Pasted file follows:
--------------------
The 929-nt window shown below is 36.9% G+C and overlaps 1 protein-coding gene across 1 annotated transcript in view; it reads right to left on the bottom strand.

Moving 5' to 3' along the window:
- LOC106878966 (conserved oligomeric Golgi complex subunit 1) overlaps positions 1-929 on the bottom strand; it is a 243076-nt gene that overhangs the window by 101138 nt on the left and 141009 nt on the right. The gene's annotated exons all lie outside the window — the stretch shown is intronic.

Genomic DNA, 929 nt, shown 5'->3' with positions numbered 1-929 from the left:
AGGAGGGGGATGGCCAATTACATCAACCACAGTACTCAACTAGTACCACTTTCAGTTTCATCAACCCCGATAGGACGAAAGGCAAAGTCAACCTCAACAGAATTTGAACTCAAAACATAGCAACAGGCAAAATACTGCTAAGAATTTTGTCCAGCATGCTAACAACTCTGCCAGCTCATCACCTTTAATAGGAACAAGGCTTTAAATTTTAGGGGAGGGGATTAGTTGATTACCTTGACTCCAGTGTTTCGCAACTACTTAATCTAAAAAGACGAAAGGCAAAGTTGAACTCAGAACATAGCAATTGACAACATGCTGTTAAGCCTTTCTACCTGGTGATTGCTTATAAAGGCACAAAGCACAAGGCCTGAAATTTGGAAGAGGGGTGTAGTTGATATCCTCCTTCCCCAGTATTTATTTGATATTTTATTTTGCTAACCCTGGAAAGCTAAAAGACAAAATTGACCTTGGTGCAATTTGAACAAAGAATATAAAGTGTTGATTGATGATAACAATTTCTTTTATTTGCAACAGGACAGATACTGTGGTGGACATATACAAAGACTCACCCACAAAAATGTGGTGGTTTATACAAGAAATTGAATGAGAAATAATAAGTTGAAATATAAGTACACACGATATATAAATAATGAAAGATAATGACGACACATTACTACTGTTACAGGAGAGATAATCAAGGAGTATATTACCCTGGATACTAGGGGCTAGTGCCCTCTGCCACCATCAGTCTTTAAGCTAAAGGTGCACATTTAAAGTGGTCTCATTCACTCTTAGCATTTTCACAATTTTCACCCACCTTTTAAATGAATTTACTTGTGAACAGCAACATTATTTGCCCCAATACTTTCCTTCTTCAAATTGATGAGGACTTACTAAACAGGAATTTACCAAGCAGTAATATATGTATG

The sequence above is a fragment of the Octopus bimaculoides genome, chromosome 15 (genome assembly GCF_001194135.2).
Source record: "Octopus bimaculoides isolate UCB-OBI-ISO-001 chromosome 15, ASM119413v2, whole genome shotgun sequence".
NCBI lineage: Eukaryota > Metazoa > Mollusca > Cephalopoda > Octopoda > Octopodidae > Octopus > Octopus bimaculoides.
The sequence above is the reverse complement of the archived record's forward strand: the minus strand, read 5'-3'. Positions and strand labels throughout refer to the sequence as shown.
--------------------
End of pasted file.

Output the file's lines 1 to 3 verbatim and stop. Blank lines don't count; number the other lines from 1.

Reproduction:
The 929-nt window shown below is 36.9% G+C and overlaps 1 protein-coding gene across 1 annotated transcript in view; it reads right to left on the bottom strand.

Moving 5' to 3' along the window:
- LOC106878966 (conserved oligomeric Golgi complex subunit 1) overlaps positions 1-929 on the bottom strand; it is a 243076-nt gene that overhangs the window by 101138 nt on the left and 141009 nt on the right. The gene's annotated exons all lie outside the window — the stretch shown is intronic.